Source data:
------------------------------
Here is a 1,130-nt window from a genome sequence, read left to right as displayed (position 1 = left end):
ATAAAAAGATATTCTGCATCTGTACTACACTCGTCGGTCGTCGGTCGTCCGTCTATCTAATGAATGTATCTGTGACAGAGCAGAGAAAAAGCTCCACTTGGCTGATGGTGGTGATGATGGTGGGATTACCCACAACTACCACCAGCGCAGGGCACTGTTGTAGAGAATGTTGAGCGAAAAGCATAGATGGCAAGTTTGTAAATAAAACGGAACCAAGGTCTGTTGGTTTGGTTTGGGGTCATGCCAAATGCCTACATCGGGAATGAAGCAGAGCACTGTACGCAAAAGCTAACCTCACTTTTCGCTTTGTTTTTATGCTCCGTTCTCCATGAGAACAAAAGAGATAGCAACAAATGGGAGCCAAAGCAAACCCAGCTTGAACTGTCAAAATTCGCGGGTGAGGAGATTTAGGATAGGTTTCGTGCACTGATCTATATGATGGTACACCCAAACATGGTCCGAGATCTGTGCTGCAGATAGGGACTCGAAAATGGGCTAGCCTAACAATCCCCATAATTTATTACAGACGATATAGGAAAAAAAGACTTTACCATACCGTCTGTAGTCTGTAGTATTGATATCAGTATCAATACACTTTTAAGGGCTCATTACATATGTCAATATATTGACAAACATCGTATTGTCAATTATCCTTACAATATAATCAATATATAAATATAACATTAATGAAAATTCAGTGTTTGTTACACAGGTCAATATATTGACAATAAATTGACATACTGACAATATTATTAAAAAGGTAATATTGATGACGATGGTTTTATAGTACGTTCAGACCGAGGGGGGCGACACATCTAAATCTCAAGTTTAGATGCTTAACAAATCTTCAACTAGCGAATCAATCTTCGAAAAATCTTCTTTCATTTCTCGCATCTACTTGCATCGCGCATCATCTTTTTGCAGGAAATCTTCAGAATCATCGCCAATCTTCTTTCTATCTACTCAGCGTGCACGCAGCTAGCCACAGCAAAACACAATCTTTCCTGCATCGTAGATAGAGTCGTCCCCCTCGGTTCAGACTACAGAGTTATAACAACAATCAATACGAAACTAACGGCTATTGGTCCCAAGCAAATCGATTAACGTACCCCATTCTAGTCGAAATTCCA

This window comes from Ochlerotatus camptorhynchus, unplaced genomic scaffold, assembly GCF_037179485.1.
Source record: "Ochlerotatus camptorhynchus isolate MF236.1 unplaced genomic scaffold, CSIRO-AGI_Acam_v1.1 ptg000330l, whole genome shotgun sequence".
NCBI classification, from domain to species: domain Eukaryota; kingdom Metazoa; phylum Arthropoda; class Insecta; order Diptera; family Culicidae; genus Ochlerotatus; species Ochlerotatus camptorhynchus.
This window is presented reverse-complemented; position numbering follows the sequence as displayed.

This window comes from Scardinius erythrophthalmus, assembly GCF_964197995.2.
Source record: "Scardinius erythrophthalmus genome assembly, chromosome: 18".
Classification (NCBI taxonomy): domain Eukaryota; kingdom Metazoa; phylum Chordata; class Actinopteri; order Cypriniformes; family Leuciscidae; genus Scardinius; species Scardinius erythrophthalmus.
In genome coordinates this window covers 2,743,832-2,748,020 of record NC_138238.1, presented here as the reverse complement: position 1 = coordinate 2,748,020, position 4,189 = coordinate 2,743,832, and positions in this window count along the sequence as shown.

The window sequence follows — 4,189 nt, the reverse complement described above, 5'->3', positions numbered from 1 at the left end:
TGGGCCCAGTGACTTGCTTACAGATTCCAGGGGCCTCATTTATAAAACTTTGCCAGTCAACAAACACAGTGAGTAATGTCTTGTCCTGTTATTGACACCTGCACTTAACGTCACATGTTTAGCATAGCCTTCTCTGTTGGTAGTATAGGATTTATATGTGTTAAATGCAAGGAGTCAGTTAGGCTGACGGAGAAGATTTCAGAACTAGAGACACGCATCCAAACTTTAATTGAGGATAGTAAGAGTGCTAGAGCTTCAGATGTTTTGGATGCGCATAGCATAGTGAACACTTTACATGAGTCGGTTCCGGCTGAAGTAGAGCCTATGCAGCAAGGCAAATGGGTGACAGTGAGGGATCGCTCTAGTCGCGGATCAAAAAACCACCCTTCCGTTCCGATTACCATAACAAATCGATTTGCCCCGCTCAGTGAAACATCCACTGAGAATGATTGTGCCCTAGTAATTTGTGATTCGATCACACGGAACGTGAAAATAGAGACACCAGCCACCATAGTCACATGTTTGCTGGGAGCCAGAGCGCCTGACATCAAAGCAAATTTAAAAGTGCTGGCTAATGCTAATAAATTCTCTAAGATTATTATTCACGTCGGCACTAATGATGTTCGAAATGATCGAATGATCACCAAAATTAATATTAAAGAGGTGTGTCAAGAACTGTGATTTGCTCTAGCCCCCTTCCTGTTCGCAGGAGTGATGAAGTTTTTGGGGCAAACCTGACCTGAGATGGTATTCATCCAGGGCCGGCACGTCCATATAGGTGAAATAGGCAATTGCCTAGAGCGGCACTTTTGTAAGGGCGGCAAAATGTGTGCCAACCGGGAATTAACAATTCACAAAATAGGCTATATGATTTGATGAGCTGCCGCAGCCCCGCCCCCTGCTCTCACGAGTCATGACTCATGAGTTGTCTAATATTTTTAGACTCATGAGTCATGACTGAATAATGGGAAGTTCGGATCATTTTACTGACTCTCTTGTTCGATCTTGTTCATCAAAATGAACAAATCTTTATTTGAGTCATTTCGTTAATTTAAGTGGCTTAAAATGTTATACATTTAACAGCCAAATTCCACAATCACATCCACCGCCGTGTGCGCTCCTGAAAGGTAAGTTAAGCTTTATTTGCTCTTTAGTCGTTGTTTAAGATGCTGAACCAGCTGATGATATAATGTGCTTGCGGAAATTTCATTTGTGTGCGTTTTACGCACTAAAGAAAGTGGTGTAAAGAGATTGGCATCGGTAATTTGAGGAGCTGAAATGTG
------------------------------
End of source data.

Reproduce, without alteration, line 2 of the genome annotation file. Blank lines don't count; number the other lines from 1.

ATAAAAAGATATTCTGCATCTGTACTACACTCGTCGGTCGTCGGTCGTCCGTCTATCTAATGAATGTATCTGTGACAGAGCAGAGAAAAAGCTCCACTTGGCTGATGGTGGTGATGATGGTGGGATTACCCACAACTACCACCAGCGCAGGGCACTGTTGTAGAGAATGTTGAGCGAAAAGCATAGATGGCAAGTTTGTAAATAAAACGGAACCAAGGTCTGTTGGTTTGGTTTGGGGTCATGCCAAATGCCTACATCGGGAATGAAGCAGAGCACTGTACGCAAAAGCTAACCTCACTTTTCGCTTTGTTTTTATGCTCCGTTCTCCATGAGAACAAAAGAGATAGCAACAAATGGGAGCCAAAGCAAACCCAGCTTGAACTGTCAAAATTCGCGGGTGAGGAGATTTAGGATAGGTTTCGTGCACTGATCTATATGATGGTACACCCAAACATGGTCCGAGATCTGTGCTGCAGATAGGGACTCGAAAATGGGCTAGCCTAACAATCCCCATAATTTATTACAGACGATATAGGAAAAAAAGACTTTACCATACCGTCTGTAGTCTGTAGTATTGATATCAGTATCAATACACTTTTAAGGGCTCATTACATATGTCAATATATTGACAAACATCGTATTGTCAATTATCCTTACAATATAATCAATATATAAATATAACATTAATGAAAATTCAGTGTTTGTTACACAGGTCAATATATTGACAATAAATTGACATACTGACAATATTATTAAAAAGGTAATATTGATGACGATGGTTTTATAGTACGTTCAGACCGAGGGGGGCGACACATCTAAATCTCAAGTTTAGATGCTTAACAAATCTTCAACTAGCGAATCAATCTTCGAAAAATCTTCTTTCATTTCTCGCATCTACTTGCATCGCGCATCATCTTTTTGCAGGAAATCTTCAGAATCATCGCCAATCTTCTTTCTATCTACTCAGCGTGCACGCAGCTAGCCACAGCAAAACACAATCTTTCCTGCATCGTAGATAGAGTCGTCCCCCTCGGTTCAGACTACAGAGTTATAACAACAATCAATACGAAACTAACGGCTATTGGTCCCAAGCAAATCGATTAACGTACCCCATTCTAGTCGAAATTCCA